Disastrous Typhoon Goni Strikes in Philippines
The Philippines faces major destruction, as the year's strongest cyclone comes their way. Typhoon Goni has caused 10 deaths and 3 missing persons so far.
On Sunday, 1st November, Typhoon Goni struck in the Philippines; it destroyed homes, toppled power lines, and caused floods in several residential areas. The typhoon was this year’s strongest cyclone due to its wind speeds and the destruction it caused.
Typhoon Goni has left at least ten people dead, and three are yet to get found. Regional authorities stated that 345,000 people are finding houses in evacuation centers, with another 50,000 staying with relatives.
Typhoon Goni also caused several landfalls on the Catanduanes Island before dawn, with wind speeds up to 225 km per hour, along with heavy rainfall across the region. However, the typhoon had considerably downgraded as the hours passed.
As Typhoon Goni passed Luzon Island, its intensity had reduced by the time it reached Manila. However, it is said to lower into a mere tropical storm as it reaches the South China Sea.
While Catanduanes and Albay faced Typhoon Goni at its worse, as the forecast described that it could cause extreme damage; Typhoon Goni hit a week after Typhoon Molave hit the same region of the natural disaster-prone archipelago, killing 22 people.
At least nine people were dead in Albay and one in Catanduanes, according to the Civil Defense authorities. Due to the casualties, the airport in Manila temporarily shut down for 24 hours, nearly one million residents had to get evacuated along with the complications of the coronavirus pandemic.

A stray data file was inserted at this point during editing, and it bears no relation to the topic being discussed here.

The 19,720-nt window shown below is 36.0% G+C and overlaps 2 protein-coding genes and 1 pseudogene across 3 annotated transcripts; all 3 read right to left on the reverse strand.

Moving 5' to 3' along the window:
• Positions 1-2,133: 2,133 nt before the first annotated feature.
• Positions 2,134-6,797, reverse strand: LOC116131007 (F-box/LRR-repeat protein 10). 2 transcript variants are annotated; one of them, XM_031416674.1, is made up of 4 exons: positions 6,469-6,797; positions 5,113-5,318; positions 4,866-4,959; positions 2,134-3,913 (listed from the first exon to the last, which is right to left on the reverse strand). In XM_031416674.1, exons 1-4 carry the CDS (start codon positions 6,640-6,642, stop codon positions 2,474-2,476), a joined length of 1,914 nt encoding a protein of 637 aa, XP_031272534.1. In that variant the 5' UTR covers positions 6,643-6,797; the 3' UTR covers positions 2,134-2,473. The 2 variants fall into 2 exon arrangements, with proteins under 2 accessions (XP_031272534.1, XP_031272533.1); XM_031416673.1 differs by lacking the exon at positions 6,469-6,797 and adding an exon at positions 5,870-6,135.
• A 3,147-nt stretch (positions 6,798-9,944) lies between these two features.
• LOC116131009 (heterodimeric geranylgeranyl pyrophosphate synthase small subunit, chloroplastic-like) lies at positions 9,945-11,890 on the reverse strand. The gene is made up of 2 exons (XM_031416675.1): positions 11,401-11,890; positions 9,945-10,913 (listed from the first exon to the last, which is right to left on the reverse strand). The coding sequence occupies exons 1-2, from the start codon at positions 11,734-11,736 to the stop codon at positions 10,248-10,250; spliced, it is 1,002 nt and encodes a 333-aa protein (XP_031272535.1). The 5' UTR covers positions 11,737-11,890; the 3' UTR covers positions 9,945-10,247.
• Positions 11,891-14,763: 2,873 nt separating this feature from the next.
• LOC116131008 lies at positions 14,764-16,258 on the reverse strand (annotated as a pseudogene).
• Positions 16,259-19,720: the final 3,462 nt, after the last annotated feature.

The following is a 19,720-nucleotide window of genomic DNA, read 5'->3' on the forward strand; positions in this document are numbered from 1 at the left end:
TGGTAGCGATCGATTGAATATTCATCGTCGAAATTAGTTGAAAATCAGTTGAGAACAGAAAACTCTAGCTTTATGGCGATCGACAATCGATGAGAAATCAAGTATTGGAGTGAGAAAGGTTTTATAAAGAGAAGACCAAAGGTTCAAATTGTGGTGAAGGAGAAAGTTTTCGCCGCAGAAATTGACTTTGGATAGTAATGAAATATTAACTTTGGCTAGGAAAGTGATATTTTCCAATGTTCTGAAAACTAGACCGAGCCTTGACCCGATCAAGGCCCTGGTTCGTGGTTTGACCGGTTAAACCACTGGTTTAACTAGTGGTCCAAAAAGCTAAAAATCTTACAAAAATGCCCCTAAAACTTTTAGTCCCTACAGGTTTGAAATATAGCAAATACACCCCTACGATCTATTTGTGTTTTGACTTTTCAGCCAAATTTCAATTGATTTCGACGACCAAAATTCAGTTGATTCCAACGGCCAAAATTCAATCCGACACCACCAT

Moreover, Typhoon Goni caused the roofs of buildings to fly off, and increased rainfall flooded the towns. “The winds are fierce. We can hear the trees being pummeled. It’s very strong,” Francia Mae Borras, 21, said from her home in the nearby coastal city of Legazpi.
Due to such catastrophes, many areas faced power cuts and disruptions in telecommunication services. It made communication even more difficult. “Our roads have a lot of debris from the mountains such as branches and sand, some which came from Mayon (volcano). Some roads are unpassable,” said Carlos Irwin Baldo, the mayor of Camalig, near Legazpi.
Furthermore, schools that have been closed since the pandemic are now being used as shelter homes and corona patients being treated in tents have been evacuated for the time being to deal with the residents affected by Typhoon Goni.
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